Behind the Scenes of Clinical Trials

Study examines what influences cancer patient enrollments

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TUESDAY, Oct. 21, 2003 (HealthDayNews) -- A cancer patient's race and the medical institution where he gets treated both influence the likelihood of the patient enrolling in a clinical trial

So says a study sponsored by the U.S. National Cancer Institute.

The study included 3,047 randomly selected patients with non-metastatic cancer receiving radiation treatment. Of these patients, 1,080 had breast cancer, 1,149 had prostate cancer and 818 had esophageal cancer.

Information was collected about the patients' age, gender, race, type of insurance and their participation in clinical trials. The researchers also noted the type of medical institution (academic or not) where the patients received their radiation therapy and found that 87 percent of the patients were treated at non-academic sites.

The study revealed that 9.4 percent of patients treated at an academic medical institution enrolled in clinical trials, compared to 1.7 percent of patients at non-academic institutions. It also found that more white patients (2.8 percent) than black patients (0.8 percent) enrolled in clinical trials.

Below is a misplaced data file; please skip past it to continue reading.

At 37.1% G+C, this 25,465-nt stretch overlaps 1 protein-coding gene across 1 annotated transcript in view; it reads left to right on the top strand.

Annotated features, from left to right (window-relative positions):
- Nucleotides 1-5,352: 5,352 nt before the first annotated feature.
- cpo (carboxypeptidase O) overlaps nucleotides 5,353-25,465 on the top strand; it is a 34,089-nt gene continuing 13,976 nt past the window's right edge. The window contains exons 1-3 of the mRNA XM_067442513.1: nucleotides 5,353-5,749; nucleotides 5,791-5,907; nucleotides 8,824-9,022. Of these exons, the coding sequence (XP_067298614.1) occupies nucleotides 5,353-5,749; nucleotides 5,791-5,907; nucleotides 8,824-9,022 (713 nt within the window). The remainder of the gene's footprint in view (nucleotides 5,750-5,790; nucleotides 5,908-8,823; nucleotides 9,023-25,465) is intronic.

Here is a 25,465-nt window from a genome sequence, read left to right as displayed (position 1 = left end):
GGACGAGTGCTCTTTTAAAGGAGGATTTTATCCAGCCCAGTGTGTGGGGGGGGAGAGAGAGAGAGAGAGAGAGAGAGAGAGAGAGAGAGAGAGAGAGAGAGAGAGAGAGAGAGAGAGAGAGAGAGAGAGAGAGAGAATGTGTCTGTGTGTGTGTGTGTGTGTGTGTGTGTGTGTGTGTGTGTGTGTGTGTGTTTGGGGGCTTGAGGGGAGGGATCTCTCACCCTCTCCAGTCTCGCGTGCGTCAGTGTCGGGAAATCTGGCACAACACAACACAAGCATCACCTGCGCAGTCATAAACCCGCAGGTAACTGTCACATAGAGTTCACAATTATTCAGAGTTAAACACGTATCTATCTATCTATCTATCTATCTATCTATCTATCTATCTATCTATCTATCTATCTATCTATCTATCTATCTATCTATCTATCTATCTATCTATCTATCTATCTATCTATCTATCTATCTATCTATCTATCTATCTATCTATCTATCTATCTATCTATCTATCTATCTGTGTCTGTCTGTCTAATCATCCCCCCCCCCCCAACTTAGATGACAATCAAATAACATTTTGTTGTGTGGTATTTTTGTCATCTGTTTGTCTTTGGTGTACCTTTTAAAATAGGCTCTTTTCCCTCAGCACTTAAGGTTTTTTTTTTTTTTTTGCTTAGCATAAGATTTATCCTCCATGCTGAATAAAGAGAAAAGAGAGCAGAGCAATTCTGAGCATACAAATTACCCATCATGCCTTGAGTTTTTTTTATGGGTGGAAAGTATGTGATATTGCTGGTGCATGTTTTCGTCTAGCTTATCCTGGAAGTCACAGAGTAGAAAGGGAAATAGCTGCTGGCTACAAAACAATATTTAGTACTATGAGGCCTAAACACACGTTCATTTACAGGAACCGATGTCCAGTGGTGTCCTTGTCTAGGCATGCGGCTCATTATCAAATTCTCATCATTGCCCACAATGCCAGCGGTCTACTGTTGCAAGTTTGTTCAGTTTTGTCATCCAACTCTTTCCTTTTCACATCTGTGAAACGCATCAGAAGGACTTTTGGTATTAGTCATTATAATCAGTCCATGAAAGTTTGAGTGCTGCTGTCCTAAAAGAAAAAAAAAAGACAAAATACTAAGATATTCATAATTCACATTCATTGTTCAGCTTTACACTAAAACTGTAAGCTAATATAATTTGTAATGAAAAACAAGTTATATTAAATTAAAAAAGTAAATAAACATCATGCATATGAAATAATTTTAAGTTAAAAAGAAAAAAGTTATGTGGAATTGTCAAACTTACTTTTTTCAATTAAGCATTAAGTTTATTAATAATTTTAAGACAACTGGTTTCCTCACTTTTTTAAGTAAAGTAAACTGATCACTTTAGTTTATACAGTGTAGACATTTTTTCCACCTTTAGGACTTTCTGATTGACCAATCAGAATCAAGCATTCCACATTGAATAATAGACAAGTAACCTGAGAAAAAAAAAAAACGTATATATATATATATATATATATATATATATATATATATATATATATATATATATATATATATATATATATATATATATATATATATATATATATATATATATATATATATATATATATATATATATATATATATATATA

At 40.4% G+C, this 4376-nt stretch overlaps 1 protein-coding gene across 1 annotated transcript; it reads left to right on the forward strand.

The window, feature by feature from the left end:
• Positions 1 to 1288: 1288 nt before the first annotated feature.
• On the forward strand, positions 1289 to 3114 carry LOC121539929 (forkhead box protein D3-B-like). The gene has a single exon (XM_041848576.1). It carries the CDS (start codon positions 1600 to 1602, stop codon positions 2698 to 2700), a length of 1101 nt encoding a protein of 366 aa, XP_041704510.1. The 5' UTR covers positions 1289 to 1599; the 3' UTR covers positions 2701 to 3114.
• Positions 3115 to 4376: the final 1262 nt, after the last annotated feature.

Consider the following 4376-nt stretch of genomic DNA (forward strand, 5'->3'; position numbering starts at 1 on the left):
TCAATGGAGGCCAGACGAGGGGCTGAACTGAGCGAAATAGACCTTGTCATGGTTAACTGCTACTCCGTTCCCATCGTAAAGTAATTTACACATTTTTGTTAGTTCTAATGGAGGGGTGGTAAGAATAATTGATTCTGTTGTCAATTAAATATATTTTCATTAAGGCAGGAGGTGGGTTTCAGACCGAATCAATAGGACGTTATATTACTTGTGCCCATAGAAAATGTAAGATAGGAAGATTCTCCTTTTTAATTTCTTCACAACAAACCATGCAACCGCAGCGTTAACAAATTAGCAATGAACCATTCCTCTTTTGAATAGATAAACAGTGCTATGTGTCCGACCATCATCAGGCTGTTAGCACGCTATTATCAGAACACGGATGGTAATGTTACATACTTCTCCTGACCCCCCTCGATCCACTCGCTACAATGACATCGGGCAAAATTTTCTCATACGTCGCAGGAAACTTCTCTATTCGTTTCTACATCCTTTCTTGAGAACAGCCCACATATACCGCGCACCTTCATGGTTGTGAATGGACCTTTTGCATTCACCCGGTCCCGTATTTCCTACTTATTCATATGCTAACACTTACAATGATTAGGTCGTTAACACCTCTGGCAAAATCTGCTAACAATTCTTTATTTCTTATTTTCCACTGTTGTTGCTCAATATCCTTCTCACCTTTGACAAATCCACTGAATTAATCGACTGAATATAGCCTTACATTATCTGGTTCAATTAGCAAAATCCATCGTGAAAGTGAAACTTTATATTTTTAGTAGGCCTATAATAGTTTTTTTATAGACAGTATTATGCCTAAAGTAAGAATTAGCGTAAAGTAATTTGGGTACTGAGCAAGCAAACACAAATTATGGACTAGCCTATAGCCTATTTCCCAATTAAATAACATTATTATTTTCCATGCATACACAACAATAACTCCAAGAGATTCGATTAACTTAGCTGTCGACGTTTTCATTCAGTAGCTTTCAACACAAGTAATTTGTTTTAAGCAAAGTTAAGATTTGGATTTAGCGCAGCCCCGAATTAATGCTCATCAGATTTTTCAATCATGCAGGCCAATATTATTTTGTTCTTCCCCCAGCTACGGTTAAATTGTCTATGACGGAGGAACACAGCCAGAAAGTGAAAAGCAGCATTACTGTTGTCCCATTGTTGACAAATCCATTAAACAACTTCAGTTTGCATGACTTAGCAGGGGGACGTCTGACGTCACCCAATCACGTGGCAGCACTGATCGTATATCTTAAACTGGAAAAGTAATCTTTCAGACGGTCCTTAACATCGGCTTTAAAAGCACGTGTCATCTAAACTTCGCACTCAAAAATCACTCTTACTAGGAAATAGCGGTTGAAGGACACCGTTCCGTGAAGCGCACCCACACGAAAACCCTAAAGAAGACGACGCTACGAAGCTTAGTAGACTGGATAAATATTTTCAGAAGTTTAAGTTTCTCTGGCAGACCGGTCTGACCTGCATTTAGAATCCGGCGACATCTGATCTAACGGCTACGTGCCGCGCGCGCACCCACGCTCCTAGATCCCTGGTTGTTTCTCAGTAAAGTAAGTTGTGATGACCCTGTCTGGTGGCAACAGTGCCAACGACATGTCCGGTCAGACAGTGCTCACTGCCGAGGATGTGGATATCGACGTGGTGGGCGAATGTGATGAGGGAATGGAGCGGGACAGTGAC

The findings were presented Oct. 21 at the annual meeting of the American Society for Therapeutic Radiology and Oncology in Salt Lake City.

"Our results suggest that increased communication and education regarding research protocols will be essential to enhance accrual," Dr. Benjamin Movsas, vice chairman of radiation oncology at Fox Chase Cancer Center, says in a prepared statement.

"There will need to be a particular focus on physicians in non-academic settings and minority patients," Movsas says.

Other study findings included:

  • More patients with esophageal cancer (9.8 percent) than those with breast cancer (2.2 percent) or prostate cancer (1.98 percent) took part in trials.
  • Younger patients were more likely to enroll in trials -- 3.5 percent of patients younger than age 70 compared with 1.5 percent of those 70 or older.
  • Gender and type of insurance were not predictive of whether a patient would enroll in a trial.

More information

Here's where you can learn more about clinical trials.

SOURCE: Fox Chase Cancer Center, news release, Oct. 21, 2003

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